Last weekend, I was able to find Jupiter at dusk (no totally dark yet) and lo and behold, I could see the main could belts using only a 70mm refractor, and in fact, I thought I saw more details than when I used my 4.5 reflector many years ago.

I believe experience and a dark location can compensate greatly for lack of aperture in several instances, unless you are suffering of intoxicating aperture fever.


Post Extras: Print Post   Remind Me!   Notify Moderator  
echoes1961
member


Reged: 09/14/12

Re: Aperture versus experience new [Re: Madratter]
      #5830913 - 04/29/13 06:53 PM

Quote:

Quote:


1- Aperture RULES!





Let me state clearly, so the pillaging can begin, that I emphatically disagree with this statement when presented with no caveats. The are too many instances where this is simply not true.

I have scopes between 4" and 20" in size. I do not always use the 20". In fact I have 4" and 6" scopes I bought AFTER I owned the 20". My 8" I owned prior.




Yeah...I agree, 20" is too big, too hard to deal with. So yes a good 6" or 8" is up to the job. For my 52 year old eyes I've found the 10" is perfect. I should have mentioned that the 10" is the best for in town viewing IMO and with the "seeing" never being that great in the city, smaller (10" and under) is of course the better choice.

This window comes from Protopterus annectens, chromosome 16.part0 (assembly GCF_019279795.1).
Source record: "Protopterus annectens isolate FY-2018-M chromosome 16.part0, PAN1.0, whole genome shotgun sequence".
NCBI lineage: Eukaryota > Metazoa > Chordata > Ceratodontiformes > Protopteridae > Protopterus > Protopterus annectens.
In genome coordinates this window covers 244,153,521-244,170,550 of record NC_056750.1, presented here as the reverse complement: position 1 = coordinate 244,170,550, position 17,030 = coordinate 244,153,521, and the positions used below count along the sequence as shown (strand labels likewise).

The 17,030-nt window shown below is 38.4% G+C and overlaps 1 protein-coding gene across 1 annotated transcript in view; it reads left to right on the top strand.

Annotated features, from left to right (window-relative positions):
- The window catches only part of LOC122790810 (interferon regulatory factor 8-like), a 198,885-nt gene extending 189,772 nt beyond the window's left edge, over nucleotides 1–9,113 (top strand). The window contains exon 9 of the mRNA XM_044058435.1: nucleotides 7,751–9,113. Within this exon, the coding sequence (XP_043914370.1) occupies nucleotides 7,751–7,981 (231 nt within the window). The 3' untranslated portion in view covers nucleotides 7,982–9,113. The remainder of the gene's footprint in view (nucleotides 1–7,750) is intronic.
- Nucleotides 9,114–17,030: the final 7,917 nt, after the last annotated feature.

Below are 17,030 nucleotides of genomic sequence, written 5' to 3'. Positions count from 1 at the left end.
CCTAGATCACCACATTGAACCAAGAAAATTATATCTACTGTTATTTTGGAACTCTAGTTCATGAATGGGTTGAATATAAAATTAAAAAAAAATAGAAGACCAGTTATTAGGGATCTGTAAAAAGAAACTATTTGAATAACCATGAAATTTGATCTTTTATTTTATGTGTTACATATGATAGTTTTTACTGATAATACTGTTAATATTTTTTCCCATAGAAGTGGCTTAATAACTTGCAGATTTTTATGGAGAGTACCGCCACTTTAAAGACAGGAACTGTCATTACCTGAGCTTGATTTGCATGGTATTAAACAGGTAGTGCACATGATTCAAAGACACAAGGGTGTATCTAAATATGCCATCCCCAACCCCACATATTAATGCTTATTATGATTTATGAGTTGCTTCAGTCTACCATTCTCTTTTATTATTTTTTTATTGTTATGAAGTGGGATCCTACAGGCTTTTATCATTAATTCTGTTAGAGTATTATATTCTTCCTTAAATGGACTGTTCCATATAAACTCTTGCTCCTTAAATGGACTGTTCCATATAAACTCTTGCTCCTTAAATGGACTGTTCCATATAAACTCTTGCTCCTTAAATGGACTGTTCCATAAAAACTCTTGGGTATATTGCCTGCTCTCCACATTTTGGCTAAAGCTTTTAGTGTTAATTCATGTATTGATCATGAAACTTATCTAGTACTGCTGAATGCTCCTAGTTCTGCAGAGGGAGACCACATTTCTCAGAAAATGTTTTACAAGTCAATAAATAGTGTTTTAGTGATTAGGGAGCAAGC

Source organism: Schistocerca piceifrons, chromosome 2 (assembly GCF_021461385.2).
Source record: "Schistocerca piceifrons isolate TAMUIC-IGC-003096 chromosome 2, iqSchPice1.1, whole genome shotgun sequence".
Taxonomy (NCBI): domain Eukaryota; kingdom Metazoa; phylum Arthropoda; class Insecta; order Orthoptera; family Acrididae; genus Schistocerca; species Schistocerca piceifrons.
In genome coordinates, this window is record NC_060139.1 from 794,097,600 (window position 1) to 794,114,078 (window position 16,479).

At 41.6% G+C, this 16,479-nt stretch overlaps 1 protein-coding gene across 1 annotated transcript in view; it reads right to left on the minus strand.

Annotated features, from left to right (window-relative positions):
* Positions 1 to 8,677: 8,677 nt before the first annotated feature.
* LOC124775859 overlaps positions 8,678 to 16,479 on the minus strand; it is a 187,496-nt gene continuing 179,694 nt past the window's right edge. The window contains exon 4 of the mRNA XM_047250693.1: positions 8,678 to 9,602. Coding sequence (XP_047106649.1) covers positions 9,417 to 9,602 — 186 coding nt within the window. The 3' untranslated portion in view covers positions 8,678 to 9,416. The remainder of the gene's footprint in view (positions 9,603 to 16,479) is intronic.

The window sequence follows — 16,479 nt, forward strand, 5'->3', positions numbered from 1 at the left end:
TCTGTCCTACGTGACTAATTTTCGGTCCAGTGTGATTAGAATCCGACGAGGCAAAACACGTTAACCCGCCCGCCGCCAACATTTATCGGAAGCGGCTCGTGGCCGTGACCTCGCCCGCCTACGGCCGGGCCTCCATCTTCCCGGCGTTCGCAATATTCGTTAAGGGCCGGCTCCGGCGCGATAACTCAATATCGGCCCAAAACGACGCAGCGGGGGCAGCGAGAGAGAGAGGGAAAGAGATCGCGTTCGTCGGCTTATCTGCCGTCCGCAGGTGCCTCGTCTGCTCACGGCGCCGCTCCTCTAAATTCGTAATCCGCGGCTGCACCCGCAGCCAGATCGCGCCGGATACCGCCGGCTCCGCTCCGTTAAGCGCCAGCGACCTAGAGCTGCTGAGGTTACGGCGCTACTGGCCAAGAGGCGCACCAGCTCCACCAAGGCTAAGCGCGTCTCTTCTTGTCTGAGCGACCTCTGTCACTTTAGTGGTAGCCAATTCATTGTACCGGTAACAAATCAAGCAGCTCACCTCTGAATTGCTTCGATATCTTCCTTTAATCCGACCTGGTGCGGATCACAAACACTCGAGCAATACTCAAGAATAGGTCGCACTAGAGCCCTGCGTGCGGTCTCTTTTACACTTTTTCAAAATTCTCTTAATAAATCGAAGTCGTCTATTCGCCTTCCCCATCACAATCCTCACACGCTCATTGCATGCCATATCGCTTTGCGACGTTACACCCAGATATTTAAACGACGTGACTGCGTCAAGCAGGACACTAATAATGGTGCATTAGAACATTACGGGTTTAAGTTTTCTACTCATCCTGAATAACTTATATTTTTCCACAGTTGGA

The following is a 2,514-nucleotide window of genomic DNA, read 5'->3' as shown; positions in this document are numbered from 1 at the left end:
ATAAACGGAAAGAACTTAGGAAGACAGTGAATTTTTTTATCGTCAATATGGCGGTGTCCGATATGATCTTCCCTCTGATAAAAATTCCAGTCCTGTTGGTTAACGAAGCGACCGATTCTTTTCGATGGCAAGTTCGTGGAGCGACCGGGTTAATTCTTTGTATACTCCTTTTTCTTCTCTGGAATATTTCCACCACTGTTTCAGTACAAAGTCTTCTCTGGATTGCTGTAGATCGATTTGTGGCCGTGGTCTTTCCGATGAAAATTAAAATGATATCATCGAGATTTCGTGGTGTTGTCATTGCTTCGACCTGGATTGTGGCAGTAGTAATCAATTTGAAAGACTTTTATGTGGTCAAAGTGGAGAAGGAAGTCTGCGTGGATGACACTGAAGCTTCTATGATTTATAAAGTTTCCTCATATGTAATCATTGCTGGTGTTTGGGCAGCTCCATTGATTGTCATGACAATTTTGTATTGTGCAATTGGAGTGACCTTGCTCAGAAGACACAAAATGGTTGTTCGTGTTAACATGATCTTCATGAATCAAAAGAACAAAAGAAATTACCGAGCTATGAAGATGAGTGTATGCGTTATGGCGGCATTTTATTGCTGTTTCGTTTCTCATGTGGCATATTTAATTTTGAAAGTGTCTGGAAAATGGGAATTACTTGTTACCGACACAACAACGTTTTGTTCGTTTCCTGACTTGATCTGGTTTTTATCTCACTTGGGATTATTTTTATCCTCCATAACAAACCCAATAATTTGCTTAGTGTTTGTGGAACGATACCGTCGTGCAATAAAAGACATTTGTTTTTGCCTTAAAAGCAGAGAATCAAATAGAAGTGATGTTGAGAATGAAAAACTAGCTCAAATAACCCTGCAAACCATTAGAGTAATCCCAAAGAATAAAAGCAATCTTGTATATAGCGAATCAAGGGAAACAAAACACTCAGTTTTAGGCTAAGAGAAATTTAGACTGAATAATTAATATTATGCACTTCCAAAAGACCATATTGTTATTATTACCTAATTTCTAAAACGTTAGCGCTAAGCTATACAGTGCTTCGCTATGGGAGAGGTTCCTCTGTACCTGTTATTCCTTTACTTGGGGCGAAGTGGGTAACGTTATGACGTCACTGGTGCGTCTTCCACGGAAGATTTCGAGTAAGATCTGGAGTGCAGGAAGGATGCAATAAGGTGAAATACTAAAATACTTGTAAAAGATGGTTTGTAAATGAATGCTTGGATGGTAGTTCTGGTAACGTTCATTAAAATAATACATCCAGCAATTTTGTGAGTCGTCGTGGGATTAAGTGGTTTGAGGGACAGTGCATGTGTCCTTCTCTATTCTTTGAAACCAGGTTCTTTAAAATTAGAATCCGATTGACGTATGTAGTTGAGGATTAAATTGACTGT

Happy trails


Post Extras: Print Post   Remind Me!   Notify Moderator  
azure1961p
Postmaster
*****

Reged: 01/17/09

Loc: USA
Re: Aperture versus experience new [Re: Tony Flanders]
      #5831175 - 04/29/13 09:45 PM

Quote:

Quote:

Quote:

Quote:

Obviously the expert will see more. The question however is simply: how large a reflector would the novice need to be able to see the same details as the expert?




It's a non sequitur. Aperture can't compensate for an absence of experience.






Not a all this sequitur is grounded in premise. There is a definite edge the seasoned observer has particularly in the midst of a observing program where the eye/brain is quickened in response and sensitivety that a novice could not hope to have. However arming the novice with a large enough telescope can offset this disadvantage through greater angular resolution , image scale and improved contrasts as a result.




I think you're both right.

On the one hand, experienced observers routinely see things with small instruments that novices have no hope of seeing with any instrument. On the other hand, novices armed with big telescopes routinely see things that no observer, no matter how experienced, could hope to see with a small instrument.

To take an example of the former, an experienced observer can spot Barnard's Galaxy fairly easily through a 60-mm telescope under dark skies. I doubt many newbies would be able to see Barnard's Galaxy through any instrument, regardless of how big.